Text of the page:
November 8, 2011
Commentary on economics and financial markets
October 31, 2011
So far, the crisis of 2007-2009 has inspired several films. One was the outstanding documentary Inside Job, which is unique for focusing on the culpability of academic economists. Another was Oliver Stone’s Wall Street: Money Never Sleeps, a sytlized but flawed retelling of the collapse of Bear Stearns and Lehman Brothers. Back in May, there was the HBO movie Too Big to Fail, which purported to tell the story of the TARP bailout.
Now there is Margin Call. It does not tell the story of what happened in 2008, when big firms failed and governments used taxpayer money to bail them out. Rather, it tells the story of 2007. That was when some of the savvier players, particularly Goldman Sachs, discovered that the assumptions governing their risk models for U.S. mortgages needed to be revised.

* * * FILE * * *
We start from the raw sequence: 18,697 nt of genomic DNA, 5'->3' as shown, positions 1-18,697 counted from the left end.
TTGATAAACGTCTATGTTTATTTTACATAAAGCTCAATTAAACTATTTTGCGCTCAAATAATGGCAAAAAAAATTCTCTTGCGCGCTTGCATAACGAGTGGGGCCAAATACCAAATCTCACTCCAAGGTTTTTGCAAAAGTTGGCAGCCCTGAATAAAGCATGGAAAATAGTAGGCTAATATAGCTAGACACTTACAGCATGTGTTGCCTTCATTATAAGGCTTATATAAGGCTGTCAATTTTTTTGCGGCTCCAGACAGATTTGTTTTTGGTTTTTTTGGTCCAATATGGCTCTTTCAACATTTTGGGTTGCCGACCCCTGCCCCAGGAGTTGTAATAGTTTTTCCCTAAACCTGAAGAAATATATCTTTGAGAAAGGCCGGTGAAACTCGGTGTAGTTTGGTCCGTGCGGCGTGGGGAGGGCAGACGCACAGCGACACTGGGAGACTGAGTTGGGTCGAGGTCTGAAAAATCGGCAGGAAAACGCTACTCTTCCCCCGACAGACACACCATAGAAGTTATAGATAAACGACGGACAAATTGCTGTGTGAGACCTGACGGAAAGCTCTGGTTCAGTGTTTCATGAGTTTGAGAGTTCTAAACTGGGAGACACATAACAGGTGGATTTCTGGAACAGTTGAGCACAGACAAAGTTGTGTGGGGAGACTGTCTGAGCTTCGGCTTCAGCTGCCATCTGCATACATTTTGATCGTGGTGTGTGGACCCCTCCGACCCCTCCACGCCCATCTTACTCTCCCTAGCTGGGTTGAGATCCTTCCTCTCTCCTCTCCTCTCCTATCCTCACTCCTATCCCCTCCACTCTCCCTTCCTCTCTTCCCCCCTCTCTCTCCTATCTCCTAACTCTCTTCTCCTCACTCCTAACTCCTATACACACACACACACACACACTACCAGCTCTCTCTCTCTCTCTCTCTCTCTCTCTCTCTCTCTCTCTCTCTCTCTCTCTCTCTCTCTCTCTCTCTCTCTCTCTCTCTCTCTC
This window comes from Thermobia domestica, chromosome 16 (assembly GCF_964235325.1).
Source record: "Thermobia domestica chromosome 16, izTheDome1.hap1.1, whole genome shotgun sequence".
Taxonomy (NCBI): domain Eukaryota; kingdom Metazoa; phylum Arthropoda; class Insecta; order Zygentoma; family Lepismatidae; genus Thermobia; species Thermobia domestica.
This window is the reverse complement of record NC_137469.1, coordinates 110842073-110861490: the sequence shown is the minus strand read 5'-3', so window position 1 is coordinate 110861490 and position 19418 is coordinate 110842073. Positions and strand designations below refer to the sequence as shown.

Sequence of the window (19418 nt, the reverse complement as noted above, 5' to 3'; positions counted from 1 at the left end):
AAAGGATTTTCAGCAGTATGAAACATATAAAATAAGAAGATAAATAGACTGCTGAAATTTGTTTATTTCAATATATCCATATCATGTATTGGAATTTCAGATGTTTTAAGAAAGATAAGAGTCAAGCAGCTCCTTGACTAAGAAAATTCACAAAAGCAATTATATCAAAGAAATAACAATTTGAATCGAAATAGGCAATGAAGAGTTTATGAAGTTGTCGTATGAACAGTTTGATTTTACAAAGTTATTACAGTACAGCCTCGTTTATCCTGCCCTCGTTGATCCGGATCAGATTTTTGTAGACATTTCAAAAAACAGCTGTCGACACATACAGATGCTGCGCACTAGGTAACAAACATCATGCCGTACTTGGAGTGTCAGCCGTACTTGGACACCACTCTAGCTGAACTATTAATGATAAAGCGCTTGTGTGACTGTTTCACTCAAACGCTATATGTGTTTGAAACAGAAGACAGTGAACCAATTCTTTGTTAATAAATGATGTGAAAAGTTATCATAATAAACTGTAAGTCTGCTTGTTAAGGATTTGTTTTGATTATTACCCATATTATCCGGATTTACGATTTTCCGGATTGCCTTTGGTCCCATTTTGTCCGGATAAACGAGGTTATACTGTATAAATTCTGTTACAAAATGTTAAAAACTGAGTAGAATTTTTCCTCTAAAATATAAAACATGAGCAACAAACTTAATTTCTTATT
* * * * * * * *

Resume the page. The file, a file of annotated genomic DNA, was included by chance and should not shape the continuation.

September 16, 2011 Leave a comment
In today’s confusing markets, many people are wondering whether stocks are cheap or dear, just as they wonder whether bonds represent great value or a massive bubble. The first question everyone needs to answer before making a trade is: what is already implied in the market price? My purchase of Sony stock was particularly ill-timed because I had yet to understand this concept.
Tonight I will look at what the relative yields on stocks and bonds tell us about the market’s expectations for real profit growth. If you have a strong opinion on the future profitability of American public companies, you can use this metric to help determine whether you should buy or sell shares. Read more of this post